B-10. GTN is an automated command and control information system that provides the family of transportation users and providers with an integrated view of transportation information. It provides USTRANSCOM the ability to perform command and control operations, planning and analysis, and business operations to meet customer requirements. GTN also provides ITV for the DTS. GTN collects and integrates transportation information from selected DOD systems for use by transportation data customers-the NCA, CINCs, USTRANSCOM, and the Services. The system provides these users the ability to monitor movement of forces, cargo, passengers, and patients and movement of military and commercial airlift, sealift and surface assets.
  B-11. GTN is available in both WWW and client server applications. The initial operational capability contains the ITV functionality. The command and control functionality and other capabilities are scheduled in subsequent deliveries.
  B-12. JTAV is being developed as a joint task force logistics management AIS to provide an in-theater TAV capability. JTAV provides the capability to fuse information from selected AISs into one picture. Through JTAV, theater logisticians will access in-transit, in-storage, and in-process information in GTN, the inventory control point AIS, and the LIPS. Additionally, JTAV will interface with Services' logistics databases to capture visibility of assets held by theater forces and with the theater transportation information system to provide visibility of shipments within the theater. JTAV will merge this information with in-theater unit information and other in-theater-related logistics information for both inbound and outbound assets. The JFC will use the logistics information in JTAV to enhance planning for the deployment of forces and materiel, the diversion of forces and materiel in-transit, and, if required, to meet changing contingency requirements. Also for the management of in-theater assets, cross leveling and distribution, and for the redeployment of forces and retrograde of materiel.
  B-13. The mission of DTTS is ensure the safe and secure movement of all DOD sensitive conventional arms, ammunition and explosives and other sensitive material using satellite technology and 24-hour staff oversight, and to support DOD's ITV and TAV initiatives. DTTS monitors all sensitive shipments including non-ordnance related classified, pilferable, hazardous, and high value cargo moving from consignor to consignee. The monitoring is accomplished by using periodic satellite positioning and other coded/text messages from equipped vehicles. DTTS also identifies and coordinates responses to intransit accidents/incidents. DTTS provides ITV and expedites movements within CONUS for all military services, and other DOD and government agencies and programs. The ITV data is also provided to GTN. The DTTS is currently fielded and in operation in CONUS and Europe.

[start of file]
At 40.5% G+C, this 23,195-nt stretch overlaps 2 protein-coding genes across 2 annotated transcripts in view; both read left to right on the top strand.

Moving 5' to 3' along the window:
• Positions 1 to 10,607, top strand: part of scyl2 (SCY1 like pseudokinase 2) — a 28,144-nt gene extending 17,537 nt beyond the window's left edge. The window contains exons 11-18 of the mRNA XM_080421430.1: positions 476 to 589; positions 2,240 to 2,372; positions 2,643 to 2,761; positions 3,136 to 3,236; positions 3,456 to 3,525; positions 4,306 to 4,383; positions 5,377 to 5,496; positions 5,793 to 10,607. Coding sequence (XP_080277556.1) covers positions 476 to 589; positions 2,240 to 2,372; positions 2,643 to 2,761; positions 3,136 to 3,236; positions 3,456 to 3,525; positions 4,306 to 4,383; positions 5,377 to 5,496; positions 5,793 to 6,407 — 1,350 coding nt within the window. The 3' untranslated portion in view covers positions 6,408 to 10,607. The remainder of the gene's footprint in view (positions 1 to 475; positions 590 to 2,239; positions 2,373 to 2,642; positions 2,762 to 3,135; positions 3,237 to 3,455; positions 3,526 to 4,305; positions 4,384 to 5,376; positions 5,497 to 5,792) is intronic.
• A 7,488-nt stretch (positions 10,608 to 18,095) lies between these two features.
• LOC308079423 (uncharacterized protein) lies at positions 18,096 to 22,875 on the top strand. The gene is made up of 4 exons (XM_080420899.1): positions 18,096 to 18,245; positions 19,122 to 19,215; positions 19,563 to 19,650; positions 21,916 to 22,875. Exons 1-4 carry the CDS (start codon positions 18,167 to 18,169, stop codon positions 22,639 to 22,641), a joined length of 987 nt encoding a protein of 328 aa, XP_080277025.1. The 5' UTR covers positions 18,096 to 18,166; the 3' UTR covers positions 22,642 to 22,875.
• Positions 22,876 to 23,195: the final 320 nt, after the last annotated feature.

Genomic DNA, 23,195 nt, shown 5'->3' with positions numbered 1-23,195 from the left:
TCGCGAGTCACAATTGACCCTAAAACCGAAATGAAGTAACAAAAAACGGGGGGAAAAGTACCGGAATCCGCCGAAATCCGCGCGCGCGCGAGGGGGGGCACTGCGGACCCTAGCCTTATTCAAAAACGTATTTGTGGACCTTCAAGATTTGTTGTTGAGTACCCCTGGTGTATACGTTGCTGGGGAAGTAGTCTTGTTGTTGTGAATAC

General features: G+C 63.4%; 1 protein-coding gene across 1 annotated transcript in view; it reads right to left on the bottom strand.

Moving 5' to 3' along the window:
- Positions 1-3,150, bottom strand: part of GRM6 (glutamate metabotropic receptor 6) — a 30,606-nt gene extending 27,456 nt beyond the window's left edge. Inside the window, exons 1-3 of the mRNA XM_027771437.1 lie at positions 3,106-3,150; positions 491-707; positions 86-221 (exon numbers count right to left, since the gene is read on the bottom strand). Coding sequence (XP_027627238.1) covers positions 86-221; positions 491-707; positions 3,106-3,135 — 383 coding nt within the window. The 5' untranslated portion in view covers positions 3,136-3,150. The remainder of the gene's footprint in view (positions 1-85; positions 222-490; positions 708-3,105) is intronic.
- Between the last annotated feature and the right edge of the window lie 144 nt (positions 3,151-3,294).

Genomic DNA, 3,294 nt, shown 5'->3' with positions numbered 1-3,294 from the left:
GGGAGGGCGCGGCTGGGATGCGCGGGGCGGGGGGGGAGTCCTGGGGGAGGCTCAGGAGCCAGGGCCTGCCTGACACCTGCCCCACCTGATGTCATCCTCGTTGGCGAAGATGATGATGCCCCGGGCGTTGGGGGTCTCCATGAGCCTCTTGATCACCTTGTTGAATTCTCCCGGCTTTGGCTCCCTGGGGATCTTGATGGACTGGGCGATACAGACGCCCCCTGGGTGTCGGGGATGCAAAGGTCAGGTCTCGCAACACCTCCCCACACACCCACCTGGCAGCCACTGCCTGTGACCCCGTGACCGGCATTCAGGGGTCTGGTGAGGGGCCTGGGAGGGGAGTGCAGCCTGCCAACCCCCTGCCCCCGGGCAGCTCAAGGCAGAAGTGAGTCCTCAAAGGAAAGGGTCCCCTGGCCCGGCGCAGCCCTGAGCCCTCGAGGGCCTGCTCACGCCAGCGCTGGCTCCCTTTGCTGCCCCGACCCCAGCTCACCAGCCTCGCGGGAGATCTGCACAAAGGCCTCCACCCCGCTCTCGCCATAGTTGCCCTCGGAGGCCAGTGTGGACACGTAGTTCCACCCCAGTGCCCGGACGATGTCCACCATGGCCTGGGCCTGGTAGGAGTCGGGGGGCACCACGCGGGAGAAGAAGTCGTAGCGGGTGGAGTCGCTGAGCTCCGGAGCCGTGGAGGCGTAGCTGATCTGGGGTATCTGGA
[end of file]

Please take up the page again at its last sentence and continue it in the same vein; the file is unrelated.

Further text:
B-14. AALPS provides DOD with an automated information system to support the process and functions of aircraft estimation, aircraft gross load planning, deliberate load planning and execution, and tracking of movement statistics during deployments.
  B-15. TC-AIMS II is a joint information management system that provides functionality for facilitating the movement of unit personnel, equipment, and supplies during peace and war, and provides visibility data of those forces from home station to the conflict and back. Its primary mission is to support the warfighter in the planning and execution of deployment, sustainment, and redeployment of forces during peace and war. TC-AIMS II will integrate current DOD transportation systems supporting installation and unit movement requirements into a single system.
  B-16. TC-AIMS II includes functionality found in three separate Service legacy systems: the Air Force's CMOS, the Army's TC-ACCIS, and the Marine Corps' TC-AIMS. Planned system functionality includes the following:
  • providing source item level detail information on equipment and personnel to the separate Service and/or Joint TPFDDs,
  • rail loading and convoy planning/scheduling,
  • automated MILSTAMP documentation,
  • common user lift requests to TCCs,
  • creating and maintaining UEL/DEL, and
  • sharing load plan information with air/ship stow planning systems.
  B-17. The system will also provide GTN with unit movement ITV information for passengers and cargo. TC-AIMS II is currently in prototype development.
  B-18. AIT encompasses a variety of read and write storage technologies that capture asset identification information. These technologies include bar codes, magnetic strips, integrated circuit cards, OMCs and RF identification tags. They are used for marking or "tagging" individual items, multipacks, air pallets, and containers. AIT devices offer a wide range of data storage capacities from a few characters to thousands of bytes. The devices can be interrogated using a variety of means, including contact, laser, or RF. The information obtained from the interrogations can then be provided electronically to automated information systems. AIT includes the hardware and software to create the storage devices, read the information stored on them, and integrate that data with other logistics data. AIT also includes the use of satellites to track and redirect shipments.